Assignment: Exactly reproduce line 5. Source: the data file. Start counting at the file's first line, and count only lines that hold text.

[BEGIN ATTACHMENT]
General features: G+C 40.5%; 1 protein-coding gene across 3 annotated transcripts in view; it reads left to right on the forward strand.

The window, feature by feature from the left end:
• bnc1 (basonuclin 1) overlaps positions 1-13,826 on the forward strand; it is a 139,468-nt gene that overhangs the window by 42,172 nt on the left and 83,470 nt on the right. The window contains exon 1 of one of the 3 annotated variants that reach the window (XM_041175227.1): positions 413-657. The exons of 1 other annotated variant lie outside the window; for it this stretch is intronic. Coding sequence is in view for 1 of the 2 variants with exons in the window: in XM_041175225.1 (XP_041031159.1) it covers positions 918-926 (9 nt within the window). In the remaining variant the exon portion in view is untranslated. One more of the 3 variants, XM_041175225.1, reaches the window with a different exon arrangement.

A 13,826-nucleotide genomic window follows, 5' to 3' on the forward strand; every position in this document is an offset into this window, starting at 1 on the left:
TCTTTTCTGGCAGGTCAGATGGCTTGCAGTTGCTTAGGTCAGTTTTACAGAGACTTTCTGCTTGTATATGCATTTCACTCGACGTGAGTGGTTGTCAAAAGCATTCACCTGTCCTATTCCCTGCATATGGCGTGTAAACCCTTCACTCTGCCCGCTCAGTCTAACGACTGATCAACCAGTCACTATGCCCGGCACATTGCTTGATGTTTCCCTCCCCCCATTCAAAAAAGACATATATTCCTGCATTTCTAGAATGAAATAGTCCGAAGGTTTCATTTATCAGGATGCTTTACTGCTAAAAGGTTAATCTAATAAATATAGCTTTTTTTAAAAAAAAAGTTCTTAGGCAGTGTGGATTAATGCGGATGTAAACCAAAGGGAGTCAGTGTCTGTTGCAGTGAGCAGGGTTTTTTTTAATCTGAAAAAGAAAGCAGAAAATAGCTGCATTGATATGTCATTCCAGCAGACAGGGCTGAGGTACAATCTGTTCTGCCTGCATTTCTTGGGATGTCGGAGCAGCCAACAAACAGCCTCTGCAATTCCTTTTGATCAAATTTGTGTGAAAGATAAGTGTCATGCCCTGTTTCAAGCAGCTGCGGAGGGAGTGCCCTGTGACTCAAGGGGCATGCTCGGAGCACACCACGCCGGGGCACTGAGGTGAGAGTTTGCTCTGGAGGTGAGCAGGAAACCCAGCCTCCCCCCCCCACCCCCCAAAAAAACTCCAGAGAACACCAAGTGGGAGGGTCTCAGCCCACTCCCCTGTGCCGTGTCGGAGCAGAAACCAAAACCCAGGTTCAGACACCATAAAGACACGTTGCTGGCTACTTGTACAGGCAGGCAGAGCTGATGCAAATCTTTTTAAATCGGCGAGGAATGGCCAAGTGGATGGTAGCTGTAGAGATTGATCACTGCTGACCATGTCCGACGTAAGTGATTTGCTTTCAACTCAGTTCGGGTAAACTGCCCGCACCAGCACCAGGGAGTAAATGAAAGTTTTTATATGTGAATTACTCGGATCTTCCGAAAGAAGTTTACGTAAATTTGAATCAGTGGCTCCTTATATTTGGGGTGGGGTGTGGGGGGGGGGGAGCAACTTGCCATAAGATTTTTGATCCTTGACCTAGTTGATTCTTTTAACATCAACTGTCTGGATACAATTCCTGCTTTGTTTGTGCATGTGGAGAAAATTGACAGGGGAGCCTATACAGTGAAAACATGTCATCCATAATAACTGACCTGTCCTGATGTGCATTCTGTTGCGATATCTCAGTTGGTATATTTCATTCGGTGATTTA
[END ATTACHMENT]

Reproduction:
TCTTTTCTGGCAGGTCAGATGGCTTGCAGTTGCTTAGGTCAGTTTTACAGAGACTTTCTGCTTGTATATGCATTTCACTCGACGTGAGTGGTTGTCAAAAGCATTCACCTGTCCTATTCCCTGCATATGGCGTGTAAACCCTTCACTCTGCCCGCTCAGTCTAACGACTGATCAACCAGTCACTATGCCCGGCACATTGCTTGATGTTTCCCTCCCCCCATTCAAAAAAGACATATATTCCTGCATTTCTAGAATGAAATAGTCCGAAGGTTTCATTTATCAGGATGCTTTACTGCTAAAAGGTTAATCTAATAAATATAGCTTTTTTTAAAAAAAAAGTTCTTAGGCAGTGTGGATTAATGCGGATGTAAACCAAAGGGAGTCAGTGTCTGTTGCAGTGAGCAGGGTTTTTTTTAATCTGAAAAAGAAAGCAGAAAATAGCTGCATTGATATGTCATTCCAGCAGACAGGGCTGAGGTACAATCTGTTCTGCCTGCATTTCTTGGGATGTCGGAGCAGCCAACAAACAGCCTCTGCAATTCCTTTTGATCAAATTTGTGTGAAAGATAAGTGTCATGCCCTGTTTCAAGCAGCTGCGGAGGGAGTGCCCTGTGACTCAAGGGGCATGCTCGGAGCACACCACGCCGGGGCACTGAGGTGAGAGTTTGCTCTGGAGGTGAGCAGGAAACCCAGCCTCCCCCCCCCACCCCCCAAAAAAACTCCAGAGAACACCAAGTGGGAGGGTCTCAGCCCACTCCCCTGTGCCGTGTCGGAGCAGAAACCAAAACCCAGGTTCAGACACCATAAAGACACGTTGCTGGCTACTTGTACAGGCAGGCAGAGCTGATGCAAATCTTTTTAAATCGGCGAGGAATGGCCAAGTGGATGGTAGCTGTAGAGATTGATCACTGCTGACCATGTCCGACGTAAGTGATTTGCTTTCAACTCAGTTCGGGTAAACTGCCCGCACCAGCACCAGGGAGTAAATGAAAGTTTTTATATGTGAATTACTCGGATCTTCCGAAAGAAGTTTACGTAAATTTGAATCAGTGGCTCCTTATATTTGGGGTGGGGTGTGGGGGGGGGGGAGCAACTTGCCATAAGATTTTTGATCCTTGACCTAGTTGATTCTTTTAACATCAACTGTCTGGATACAATTCCTGCTTTGTTTGTGCATGTGGAGAAAATTGACAGGGGAGCCTATACAGTGAAAACATGTCATCCATAATAACTGACCTGTCCTGATGTGCATTCTGTTGCGATATCTCAGTTGGTATATTTCATTCGGTGATTTA